After the long year largely spent in the confines of our homes, so many women were ready for that new look to make them start afresh. Changing their hair colour was a bolder step most ladies were opting for because they realised being too safe in this unpredictable world we now live in, would strip them of trying out new things.
Hair colour is a way of expressing yourself; how a person wears their hair says as much about how they want to present themselves as their fashion choices. However, it’s important that our hairstyles suit our natural appearance whilst reflecting our individual tastes.
Whilst there are no hard and fast rules, if you want some guidance, look to your skin tone and undertone as the starting point.
What is the surface colour of the skin (i.e., Fair, Medium or Dark skin)?
Are there subtle hues beneath the surface of your skin? This is the key to finding out your ideal colour pallet. This also applies to makeup, clothing and jewellery. Your skin undertone never changes, so it’s a much better way to determine which colour suits you.
HOW TO DETERMINE YOUR SKIN UNDERTONE
There are three skin undertones. They include;
- Cool undertone: They are BLUE, PINK or RED TINGE.
- Warm undertone: They are PEACH, YELLOW or SOLDEN.
- Neutral undertone: They are the balance between warm and cool (yellow, blue) and are generally closer in appearance to the skin’s surface tone.
LOOK AT YOUR VEINS
Check the colour of your veins on the underside of your arm (in natural light).
*If they appear Blue or Purple, you have cool undertone.
*If they appear Greenish, you have warm undertones.
*If they aren’t that clear or seem to match the colour of your skin, you are neutral.
CHECK YOUR WARDROBE
A wardrobe full of Grey, Blue and Purple, White or Rose Gold will be someone who likely has a cool undertone.
If most of your clothes you pick are earthy like Red, Olive green, Orange, Yellow, Cream or off white and those look best on you, then you have warm undertone.
If you are able to wear almost any colour and it looks good, then it’s because you have got a neutral undertone.
It’s another way to determine your undertone. Gold jewellery usually flatters warm undertones. Rose Gold, Silver and Platinum look best on cool undertones.
If all looks good on you and you have a mix of metals, then you are neutral.
My recommendation is to start from lighter to darker. To be safe, don’t go more than two to three levels lighter than your neutral hair colour. E.g. If you are Dark Brown, start with light brown or dark blonde depending on your undertone (cool or warm). If you want a safer start, keep a little bit of your neutral hair colour and lighten the rest of it. It is much healthier for your hair to start light, then top up with darker richer tones when you want a change than to go darker than your neutral hair colour and then try to strip off artificial colour to get lighter.
For women with dark skin tones, the sky is your limit when it comes to hair colour options. Melanin rich skin makes hair colour jobs even more fun and daring. For non-natural hues like Pretty Pastels to Bold Neon shades, technicolour hair is friendly. However, the skin tone/undertone rule still applies with these fun colours. The colour of your hair can lift your skin or leave it looking sallow, no matter how bright it may be.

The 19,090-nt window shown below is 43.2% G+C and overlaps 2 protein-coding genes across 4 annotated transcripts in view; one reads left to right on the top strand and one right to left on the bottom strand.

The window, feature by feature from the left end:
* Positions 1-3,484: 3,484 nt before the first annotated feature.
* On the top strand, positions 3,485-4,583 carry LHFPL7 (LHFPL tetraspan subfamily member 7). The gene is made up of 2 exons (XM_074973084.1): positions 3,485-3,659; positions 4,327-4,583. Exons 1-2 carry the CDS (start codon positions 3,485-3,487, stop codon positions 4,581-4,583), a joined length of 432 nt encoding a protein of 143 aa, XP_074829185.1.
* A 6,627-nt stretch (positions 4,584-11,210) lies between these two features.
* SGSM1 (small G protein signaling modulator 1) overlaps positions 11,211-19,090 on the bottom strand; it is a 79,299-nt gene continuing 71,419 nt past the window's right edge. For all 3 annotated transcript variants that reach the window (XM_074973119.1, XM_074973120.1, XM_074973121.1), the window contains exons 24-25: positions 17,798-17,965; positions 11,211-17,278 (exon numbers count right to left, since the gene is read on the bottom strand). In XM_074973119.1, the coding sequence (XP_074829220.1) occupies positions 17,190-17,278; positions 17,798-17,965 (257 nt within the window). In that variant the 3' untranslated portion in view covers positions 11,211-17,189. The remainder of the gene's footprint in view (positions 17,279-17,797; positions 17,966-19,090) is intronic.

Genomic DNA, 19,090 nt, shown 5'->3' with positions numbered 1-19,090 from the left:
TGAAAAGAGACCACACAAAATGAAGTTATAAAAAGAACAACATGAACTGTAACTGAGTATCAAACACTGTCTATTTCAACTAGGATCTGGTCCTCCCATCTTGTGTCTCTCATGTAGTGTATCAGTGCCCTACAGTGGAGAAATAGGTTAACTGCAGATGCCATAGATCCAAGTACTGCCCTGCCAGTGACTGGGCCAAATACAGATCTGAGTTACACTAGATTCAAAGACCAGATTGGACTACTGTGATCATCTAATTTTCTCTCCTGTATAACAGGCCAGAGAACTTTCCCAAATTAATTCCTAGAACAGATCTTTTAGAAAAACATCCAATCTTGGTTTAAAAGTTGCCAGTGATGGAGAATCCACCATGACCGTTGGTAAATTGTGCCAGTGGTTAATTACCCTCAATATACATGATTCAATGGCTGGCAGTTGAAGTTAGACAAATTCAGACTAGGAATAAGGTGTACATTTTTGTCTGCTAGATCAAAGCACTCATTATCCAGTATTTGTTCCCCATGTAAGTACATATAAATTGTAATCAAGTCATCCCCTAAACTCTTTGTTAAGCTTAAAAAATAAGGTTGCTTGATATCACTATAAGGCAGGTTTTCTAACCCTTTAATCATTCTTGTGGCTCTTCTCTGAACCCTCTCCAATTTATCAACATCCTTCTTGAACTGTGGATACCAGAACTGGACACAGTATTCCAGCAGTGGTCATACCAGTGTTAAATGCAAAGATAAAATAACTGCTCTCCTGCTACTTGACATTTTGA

Another colour to match out is Red. Red suggests confidence and boldness regardless of the shade or tone. A woman who colours her hair red understands the commitment she has made to RED. Reds run out and fade quickly. Red pigment penetrates and stays deeper in the hair’s cortex of the hair shaft due to its potency driven in further by the developer staining the melanin in the hair’s cortex.
After bonding to the hair shaft, red releases quickly due to its large molecular weight making it a hard colour to keep up. It is also very hard to remove from your hair due to its underlining darker pigments.
It suits cool skin tones and is good for counteracting warmth and beeping your blonde at its optimal appearance. The ashier the shade of blonde, the cooler and smokier the hair making the cooler look toned, crisp and silky.
ARE YOU THINKING OF GOING BLONDE?
These are things to consider before making that bold change.
*Are you willing to invest time to maintain blonde hair? If you have naturally dark hair, keep in mind that blonde hair will be high maintenance for you. You might have to endure a few visits to the salon before getting your perfect blonde shade. If you have to go light too fast, your hair can get dry and damaged. Please be patient and heed to your colourist’s advice.
*Is your hair integrity already compromised? Going from dark to blonde is no small process. Double processing can be damaging to the hair. If your hair has already been coloured or straightened, it might damage your hair even further by going blonde. You may have to cut your damaged coloured hair or poorly mishandled chemically treated hair and start from scratch.
In a nutshell, whatever hair colour you decide on, determine your skin undertone. Seek professional advice before colouring and follow up on after care to keep your hair colour looking its best.
By: Christine Kastner
Featured in Glitz Africa Magazine issue 28
I’m Christine Kastner, CEO and Master Hairstylist of Red Ginger for Hair with 20 years’ experience in the Hairdressing; with Cosmetology Education at Graham Webb International Academy of Hair, USA.
I enjoy working on my clients to create unique looks so they feel great and I love to modernise classic looks to make them fun and wearable for the woman on-the-go.
I attend continued classes so as to always be knowledgeable of the best and healthiest techniques to use.
Red Ginger is now one of the leading salons in the ever growing and competitive industry. Its specialties include; hair extensions, classic and modern hair cutting, colour expertise and corrective treatments.